The Royal Navy has revealed that the construction of its first in the series of eight Type 26 frigates is sufficiently complete for the navy to begin assigning sailors to the vessel.
As informed, half a dozen sailors have joined HMS Glasgow – under construction in her namesake city – to begin turning a lifeless hull into the world’s most advanced submarine hunter.
The vessel’s bow was launched in April this year at BAE Systems’ shipyard on the River Clyde.
HMS Glasgow is the first of an initial batch of three ships all named after great UK cities, followed by HMS Cardiff and Belfast. Operating from Devonport Naval Base, the Type 26s will be equipped with bow and towed-array sonars, plus carry a Wildcat or Merlin helicopter, for submarine-hunting missions.
A 5-inch gun and vertical-launch missile, plus an adaptable mission bay will provide the offensive punch and capability of the frigates.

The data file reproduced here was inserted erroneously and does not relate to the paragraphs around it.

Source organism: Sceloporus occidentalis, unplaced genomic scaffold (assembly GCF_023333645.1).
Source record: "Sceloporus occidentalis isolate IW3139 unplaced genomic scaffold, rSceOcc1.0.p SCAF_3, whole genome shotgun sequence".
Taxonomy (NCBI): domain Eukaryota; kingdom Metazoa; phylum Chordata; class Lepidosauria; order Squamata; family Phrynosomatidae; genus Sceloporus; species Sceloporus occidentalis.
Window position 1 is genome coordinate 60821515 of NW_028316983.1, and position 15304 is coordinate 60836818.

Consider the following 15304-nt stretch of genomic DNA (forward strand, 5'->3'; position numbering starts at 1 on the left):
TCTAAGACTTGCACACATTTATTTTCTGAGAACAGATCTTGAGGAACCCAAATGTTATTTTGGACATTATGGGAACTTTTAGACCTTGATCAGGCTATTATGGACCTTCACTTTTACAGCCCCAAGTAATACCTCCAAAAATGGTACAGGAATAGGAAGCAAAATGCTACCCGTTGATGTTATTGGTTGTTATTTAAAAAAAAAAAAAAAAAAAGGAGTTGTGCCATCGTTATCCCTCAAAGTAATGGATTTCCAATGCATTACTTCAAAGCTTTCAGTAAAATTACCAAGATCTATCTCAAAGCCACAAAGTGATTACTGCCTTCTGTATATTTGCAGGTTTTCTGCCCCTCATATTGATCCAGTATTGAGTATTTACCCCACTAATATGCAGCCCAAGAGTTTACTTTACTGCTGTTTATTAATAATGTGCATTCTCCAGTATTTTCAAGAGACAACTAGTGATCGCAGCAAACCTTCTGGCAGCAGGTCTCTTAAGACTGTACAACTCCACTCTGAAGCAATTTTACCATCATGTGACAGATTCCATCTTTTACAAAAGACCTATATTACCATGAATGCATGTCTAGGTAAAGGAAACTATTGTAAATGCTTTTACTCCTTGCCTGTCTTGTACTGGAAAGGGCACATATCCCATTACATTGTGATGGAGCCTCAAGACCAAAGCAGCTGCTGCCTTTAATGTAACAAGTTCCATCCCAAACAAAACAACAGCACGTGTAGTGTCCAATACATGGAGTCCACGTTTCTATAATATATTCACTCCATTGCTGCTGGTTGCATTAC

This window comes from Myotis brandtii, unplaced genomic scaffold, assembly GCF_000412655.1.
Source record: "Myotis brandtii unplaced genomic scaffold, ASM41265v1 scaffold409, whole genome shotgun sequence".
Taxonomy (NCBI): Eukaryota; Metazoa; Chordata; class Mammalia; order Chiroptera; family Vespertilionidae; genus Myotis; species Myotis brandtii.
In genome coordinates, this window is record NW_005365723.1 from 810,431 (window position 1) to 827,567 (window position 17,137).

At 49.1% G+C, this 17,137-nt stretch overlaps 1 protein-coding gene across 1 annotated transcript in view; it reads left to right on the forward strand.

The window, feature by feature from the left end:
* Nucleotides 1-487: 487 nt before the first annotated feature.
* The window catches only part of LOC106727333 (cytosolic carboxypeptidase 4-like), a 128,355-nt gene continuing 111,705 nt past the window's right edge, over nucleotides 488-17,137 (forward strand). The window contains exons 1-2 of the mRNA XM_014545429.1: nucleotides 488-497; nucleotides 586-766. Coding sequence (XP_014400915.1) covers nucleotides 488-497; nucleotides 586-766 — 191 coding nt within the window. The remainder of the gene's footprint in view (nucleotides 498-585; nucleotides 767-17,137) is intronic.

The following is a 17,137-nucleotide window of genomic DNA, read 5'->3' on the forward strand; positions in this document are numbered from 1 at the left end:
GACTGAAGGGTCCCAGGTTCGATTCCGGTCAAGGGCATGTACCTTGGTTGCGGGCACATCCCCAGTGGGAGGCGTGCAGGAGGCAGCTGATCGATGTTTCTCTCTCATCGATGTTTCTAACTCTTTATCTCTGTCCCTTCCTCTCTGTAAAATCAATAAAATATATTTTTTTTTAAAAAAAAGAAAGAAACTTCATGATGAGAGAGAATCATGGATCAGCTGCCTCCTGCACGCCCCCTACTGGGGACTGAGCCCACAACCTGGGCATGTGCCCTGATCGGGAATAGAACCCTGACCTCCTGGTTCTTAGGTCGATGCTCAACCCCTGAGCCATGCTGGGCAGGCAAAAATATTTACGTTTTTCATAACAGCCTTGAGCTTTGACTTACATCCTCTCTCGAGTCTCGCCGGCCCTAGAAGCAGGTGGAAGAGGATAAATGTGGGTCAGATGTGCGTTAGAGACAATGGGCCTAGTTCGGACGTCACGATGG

Glasgow is currently on the hard-standing at BAE Systems’ yard in Govan, where shipwrights, technicians and engineers are completing the hull and superstructure. The trailblazers will produce the ship’s operators’ manual: determining how HMS Glasgow will be run, its routines, systems and sensors to make it an effective fighting force when the ship enters service later this decade.
“With Royal Navy personnel joining HMS Glasgow for the first time, we have reached a key milestone that will enable the engineering, administrative and organisational foundations to be established,” said Commander Phil Burgess, both the warship’s Marine Engineer Officer and Senior Naval Officer – representing the Commanding Officer until one is appointed further along in the ship’s life.